Crime, abortion and genes


Jason Collins


January 16, 2012

First, from Donohue and Levitt’s The Impact of Legalized Abortion on Crime, which argued that the legalisation of abortion contributed to later declines in crime:

More interesting and important is the possibility that children born after abortion legalization may on average have lower subsequent rates of criminality for either of two reasons. First, women who have abortions are those most at risk to give birth to children who would engage in criminal activity. Teenagers, unmarried women, and the economically disadvantaged are all substantially more likely to seek abortions. Recent studies have found children born to these mothers to be at higher risk for committing crime in adolescence. Gruber, Levine, and Staiger, in the paper most similar to ours, document that the early life circumstances of those children on the margin of abortion are difficult along many dimensions: infant mortality, growing up in a single-parent family, and experiencing poverty. Second, women may use abortion to optimize the timing of child-bearing. A given woman’s ability to provide a nurturing environment to a child can fluctuate over time depending on the woman’s age, education, and income, as well as the presence of a father in the child’s life, whether the pregnancy is wanted, and any drug or alcohol abuse both in utero and after the birth. Consequently, legalized abortion provides a woman the opportunity to delay childbearing if the current conditions are suboptimal. Even if lifetime fertility remains constant for all women, children are born into better environments, and future criminality is likely to be reduced.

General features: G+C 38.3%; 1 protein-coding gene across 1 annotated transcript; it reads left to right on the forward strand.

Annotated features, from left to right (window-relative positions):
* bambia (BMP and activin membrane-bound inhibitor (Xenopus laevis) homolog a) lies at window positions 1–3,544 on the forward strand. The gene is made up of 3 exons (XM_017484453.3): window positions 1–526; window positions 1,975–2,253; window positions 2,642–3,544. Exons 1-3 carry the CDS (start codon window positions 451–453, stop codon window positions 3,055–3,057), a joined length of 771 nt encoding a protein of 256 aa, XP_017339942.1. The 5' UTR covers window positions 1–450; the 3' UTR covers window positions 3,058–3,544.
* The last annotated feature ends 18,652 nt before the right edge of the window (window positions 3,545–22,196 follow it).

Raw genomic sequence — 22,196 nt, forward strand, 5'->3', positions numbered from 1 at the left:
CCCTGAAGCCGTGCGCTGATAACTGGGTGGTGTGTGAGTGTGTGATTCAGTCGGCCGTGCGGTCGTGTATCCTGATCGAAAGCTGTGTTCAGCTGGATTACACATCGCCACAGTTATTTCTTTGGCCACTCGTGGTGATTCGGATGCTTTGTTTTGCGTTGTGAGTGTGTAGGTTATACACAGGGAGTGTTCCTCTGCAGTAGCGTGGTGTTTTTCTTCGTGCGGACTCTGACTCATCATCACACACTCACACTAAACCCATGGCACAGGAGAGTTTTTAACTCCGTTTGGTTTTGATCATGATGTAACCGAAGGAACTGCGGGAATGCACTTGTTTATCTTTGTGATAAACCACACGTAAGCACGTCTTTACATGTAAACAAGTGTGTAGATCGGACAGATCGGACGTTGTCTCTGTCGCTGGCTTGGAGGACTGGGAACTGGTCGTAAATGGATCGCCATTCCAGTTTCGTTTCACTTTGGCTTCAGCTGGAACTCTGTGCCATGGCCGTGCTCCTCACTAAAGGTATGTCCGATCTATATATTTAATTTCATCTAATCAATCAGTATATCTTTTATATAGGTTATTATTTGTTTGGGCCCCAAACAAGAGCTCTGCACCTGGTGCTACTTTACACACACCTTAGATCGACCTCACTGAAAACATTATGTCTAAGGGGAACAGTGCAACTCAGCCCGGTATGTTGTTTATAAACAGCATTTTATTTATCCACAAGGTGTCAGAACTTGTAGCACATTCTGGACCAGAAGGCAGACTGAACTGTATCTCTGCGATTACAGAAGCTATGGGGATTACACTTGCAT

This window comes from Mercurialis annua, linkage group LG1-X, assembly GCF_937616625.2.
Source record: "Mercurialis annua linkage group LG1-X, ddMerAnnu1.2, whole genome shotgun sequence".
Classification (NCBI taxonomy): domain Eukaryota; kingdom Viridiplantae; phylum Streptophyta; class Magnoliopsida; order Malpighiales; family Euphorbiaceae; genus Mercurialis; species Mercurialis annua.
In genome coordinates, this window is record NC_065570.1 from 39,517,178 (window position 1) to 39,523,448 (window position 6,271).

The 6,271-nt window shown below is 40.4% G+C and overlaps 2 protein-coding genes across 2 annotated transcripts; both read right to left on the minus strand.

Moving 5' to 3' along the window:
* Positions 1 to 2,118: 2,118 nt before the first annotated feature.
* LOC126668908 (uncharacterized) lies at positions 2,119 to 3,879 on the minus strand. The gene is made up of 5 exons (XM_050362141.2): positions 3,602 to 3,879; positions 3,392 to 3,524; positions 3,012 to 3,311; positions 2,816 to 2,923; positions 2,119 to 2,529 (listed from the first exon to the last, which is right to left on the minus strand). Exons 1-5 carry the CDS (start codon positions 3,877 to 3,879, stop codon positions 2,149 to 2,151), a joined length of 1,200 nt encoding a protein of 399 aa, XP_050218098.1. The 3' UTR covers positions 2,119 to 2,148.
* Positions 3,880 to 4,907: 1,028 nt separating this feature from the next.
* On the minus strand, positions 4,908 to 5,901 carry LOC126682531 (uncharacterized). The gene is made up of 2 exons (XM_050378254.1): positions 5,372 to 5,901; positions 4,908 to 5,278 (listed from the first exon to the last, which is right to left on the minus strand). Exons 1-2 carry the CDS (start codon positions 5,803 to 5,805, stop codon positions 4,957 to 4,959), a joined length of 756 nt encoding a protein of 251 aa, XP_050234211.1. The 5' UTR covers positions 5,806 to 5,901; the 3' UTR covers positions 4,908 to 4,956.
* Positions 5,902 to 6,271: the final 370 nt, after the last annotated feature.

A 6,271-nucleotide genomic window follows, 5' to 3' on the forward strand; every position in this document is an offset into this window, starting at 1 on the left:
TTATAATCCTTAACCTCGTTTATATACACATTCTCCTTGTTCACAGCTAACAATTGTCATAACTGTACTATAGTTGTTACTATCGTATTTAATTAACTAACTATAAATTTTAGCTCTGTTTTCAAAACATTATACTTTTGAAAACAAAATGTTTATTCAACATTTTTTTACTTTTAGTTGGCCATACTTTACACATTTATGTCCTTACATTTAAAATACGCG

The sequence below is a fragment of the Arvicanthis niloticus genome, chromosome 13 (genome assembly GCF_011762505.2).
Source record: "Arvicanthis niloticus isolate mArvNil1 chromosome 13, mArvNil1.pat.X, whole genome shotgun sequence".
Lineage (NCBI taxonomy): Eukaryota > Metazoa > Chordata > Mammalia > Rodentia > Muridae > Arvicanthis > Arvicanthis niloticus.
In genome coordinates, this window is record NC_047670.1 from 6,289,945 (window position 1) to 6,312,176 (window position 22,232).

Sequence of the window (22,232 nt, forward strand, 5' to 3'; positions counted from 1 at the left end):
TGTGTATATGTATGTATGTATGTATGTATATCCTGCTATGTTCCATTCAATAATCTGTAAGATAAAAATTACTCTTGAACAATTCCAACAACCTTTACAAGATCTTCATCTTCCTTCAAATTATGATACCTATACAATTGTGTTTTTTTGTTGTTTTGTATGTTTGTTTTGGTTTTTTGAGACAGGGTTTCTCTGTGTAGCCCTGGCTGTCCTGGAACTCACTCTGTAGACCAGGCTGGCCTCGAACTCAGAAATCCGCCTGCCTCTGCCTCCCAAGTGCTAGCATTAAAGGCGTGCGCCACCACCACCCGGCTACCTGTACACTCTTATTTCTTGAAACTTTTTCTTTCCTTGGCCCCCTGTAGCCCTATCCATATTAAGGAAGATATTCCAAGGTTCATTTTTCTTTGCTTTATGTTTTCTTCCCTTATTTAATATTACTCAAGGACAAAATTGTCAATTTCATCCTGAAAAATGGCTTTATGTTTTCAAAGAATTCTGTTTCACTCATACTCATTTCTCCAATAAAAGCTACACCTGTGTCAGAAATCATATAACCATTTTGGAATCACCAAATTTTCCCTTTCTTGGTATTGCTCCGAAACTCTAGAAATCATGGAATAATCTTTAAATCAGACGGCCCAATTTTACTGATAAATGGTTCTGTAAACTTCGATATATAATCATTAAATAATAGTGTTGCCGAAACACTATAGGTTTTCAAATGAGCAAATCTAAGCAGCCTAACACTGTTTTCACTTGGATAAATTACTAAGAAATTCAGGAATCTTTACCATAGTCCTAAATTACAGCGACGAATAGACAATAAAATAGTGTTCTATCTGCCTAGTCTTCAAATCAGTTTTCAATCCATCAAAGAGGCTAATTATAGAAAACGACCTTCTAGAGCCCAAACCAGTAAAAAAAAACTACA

Second, from Bryan Caplan’s Selfish Reasons to Have More Kids:

Parents have little or no effect on criminal behavior. …

In 1984, Science published a study of almost 15,000 Danish adoptees age fifteen or older, their adoptive parents, and their birth parents. … As long as the adoptee’s biological parents were law abiding, their adoptive parents made little difference: 13.5 percent of adoptees with law-abiding biological and adoptive parents got convicted of something, versus 14.7 percent with law-abiding biological parents and criminal adoptive parents. If the adoptee’s biological parents were criminal, however, upbringing mattered: 20 percent of adoptees with law-breaking biological and law-abiding adoptive parents got convicted, versus 24.5 percent with law-breaking biological and adoptive parents. Criminal environments do bring out criminal tendencies. Still, as long as the biological parents were law abiding, family environment made little difference.

In 2002, a study of antisocial behavior in almost 7,000 Virginian twins born since 1918 found a small nurture effect for adult males and no nurture effect for adult females. The same year, a major review of fifty-one twin and adoption studies reported small nurture effects for antisocial attitudes and behavior. For outright criminality, however, heredity was the sole cause of family resemblance.

The lesson: Even if your standards are low, instilling character is hard. Genes are the main reason criminal behavior runs in families.

How much of the abortion-crime link (to the extent it is real) is driven by elimination of those more genetically predisposed to crime?